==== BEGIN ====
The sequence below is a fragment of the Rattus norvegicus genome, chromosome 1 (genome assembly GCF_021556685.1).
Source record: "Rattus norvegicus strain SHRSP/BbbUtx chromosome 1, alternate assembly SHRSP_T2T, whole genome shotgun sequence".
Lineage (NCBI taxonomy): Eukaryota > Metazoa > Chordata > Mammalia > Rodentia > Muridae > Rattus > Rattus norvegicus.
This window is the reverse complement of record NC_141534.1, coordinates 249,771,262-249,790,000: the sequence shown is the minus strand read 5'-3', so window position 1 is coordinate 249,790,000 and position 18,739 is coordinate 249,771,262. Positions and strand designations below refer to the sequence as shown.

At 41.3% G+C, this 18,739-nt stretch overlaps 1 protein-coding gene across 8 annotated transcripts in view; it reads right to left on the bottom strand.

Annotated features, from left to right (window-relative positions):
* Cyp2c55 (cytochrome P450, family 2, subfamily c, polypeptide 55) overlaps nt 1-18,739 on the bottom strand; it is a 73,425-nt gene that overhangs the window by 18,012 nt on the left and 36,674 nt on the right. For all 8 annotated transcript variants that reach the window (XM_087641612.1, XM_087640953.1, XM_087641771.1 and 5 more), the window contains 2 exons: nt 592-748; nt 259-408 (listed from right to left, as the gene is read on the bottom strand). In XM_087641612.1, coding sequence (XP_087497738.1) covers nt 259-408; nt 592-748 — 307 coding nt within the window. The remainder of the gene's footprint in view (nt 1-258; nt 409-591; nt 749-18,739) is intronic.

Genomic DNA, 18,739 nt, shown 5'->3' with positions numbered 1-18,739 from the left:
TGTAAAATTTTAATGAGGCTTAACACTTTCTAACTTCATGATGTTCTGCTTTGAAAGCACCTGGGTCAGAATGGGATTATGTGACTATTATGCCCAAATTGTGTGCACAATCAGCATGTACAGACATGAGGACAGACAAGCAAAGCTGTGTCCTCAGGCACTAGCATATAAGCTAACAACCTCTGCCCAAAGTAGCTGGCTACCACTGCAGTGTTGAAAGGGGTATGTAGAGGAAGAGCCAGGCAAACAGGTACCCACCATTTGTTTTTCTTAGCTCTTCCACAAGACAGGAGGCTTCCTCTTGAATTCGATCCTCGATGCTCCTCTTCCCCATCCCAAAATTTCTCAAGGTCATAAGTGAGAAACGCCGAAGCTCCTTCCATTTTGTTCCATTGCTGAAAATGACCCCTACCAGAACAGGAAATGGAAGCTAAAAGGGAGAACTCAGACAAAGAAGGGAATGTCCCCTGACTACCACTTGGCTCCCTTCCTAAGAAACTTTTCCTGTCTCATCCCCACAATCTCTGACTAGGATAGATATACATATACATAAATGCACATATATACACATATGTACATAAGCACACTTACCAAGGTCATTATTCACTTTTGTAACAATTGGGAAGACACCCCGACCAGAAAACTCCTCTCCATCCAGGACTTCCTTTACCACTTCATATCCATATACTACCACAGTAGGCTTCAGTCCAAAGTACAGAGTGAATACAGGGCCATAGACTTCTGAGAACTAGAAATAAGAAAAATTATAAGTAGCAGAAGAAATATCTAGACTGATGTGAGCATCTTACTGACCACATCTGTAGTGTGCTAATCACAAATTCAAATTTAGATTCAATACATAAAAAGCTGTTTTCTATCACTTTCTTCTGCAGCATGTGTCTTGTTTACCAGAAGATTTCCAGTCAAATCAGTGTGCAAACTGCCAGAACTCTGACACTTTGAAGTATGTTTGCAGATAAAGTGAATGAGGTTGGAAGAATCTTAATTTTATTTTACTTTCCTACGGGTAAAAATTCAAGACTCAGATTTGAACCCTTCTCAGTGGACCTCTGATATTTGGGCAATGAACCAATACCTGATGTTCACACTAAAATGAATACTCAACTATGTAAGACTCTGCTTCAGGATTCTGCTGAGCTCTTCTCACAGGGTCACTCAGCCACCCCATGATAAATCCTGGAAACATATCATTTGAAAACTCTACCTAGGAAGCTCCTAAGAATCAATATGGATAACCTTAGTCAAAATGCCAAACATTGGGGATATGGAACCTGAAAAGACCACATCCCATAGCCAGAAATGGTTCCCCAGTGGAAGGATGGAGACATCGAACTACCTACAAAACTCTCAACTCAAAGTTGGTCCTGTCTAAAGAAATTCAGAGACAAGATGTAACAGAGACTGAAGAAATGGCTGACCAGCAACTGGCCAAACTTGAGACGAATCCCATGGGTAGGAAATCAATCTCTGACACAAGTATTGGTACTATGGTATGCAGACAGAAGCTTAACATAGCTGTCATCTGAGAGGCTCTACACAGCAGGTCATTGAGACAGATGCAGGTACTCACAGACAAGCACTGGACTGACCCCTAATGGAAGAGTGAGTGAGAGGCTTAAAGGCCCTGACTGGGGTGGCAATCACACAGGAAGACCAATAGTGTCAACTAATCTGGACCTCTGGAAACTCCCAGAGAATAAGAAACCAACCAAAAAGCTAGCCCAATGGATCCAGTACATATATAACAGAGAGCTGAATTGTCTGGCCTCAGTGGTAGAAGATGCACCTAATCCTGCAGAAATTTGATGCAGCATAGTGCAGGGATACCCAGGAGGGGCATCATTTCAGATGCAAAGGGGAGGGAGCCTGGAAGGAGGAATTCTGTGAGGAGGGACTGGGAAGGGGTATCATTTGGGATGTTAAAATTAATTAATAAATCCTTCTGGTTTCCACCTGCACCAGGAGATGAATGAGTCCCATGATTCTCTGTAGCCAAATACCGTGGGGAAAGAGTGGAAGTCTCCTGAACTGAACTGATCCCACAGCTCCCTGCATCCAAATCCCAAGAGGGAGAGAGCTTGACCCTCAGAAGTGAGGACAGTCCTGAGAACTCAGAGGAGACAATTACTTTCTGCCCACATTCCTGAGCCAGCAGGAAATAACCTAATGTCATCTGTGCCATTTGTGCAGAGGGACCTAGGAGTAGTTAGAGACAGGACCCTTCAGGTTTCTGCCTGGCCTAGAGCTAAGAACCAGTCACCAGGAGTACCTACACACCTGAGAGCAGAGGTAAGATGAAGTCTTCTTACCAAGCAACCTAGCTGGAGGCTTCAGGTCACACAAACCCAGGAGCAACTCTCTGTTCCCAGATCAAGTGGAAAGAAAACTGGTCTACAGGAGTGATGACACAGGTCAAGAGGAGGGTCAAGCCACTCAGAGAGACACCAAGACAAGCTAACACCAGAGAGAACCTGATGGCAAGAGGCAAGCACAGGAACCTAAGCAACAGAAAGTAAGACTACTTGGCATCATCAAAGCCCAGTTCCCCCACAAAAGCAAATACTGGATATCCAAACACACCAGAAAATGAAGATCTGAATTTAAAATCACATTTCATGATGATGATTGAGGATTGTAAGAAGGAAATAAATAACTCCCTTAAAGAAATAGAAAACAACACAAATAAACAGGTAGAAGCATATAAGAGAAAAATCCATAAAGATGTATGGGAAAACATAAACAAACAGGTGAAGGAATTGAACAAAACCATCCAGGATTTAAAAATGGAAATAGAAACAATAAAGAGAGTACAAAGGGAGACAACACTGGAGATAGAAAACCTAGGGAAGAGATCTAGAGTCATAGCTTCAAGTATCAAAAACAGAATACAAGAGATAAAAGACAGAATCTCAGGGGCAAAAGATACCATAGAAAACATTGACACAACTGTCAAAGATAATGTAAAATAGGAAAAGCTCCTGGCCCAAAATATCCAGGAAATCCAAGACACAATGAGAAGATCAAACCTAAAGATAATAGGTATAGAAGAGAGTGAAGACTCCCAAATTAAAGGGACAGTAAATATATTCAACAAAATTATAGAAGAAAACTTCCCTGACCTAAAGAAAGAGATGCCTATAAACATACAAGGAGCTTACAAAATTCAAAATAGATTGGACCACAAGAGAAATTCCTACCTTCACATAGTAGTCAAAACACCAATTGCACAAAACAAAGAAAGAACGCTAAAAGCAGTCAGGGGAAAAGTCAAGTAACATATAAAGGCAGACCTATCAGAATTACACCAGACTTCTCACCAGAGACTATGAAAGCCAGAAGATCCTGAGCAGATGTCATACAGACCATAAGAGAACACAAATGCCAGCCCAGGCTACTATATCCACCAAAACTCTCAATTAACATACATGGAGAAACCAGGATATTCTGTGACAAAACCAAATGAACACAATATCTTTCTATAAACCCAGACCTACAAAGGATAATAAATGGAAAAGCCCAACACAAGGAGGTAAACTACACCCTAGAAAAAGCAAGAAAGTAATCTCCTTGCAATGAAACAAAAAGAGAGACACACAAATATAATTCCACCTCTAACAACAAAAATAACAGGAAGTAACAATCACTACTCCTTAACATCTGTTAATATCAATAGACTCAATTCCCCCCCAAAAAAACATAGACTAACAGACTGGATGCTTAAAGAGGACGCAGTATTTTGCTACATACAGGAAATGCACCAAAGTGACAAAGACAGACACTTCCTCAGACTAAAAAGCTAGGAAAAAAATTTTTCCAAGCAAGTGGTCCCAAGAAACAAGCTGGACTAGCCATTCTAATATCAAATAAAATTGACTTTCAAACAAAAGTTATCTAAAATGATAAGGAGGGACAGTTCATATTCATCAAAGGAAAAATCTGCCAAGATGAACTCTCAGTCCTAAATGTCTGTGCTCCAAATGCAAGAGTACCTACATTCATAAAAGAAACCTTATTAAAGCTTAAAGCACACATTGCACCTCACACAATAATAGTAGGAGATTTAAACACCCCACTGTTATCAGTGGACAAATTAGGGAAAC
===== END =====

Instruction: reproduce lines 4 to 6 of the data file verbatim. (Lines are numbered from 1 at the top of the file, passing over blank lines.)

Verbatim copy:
This window is the reverse complement of record NC_141534.1, coordinates 249,771,262-249,790,000: the sequence shown is the minus strand read 5'-3', so window position 1 is coordinate 249,790,000 and position 18,739 is coordinate 249,771,262. Positions and strand designations below refer to the sequence as shown.

At 41.3% G+C, this 18,739-nt stretch overlaps 1 protein-coding gene across 8 annotated transcripts in view; it reads right to left on the bottom strand.

Annotated features, from left to right (window-relative positions):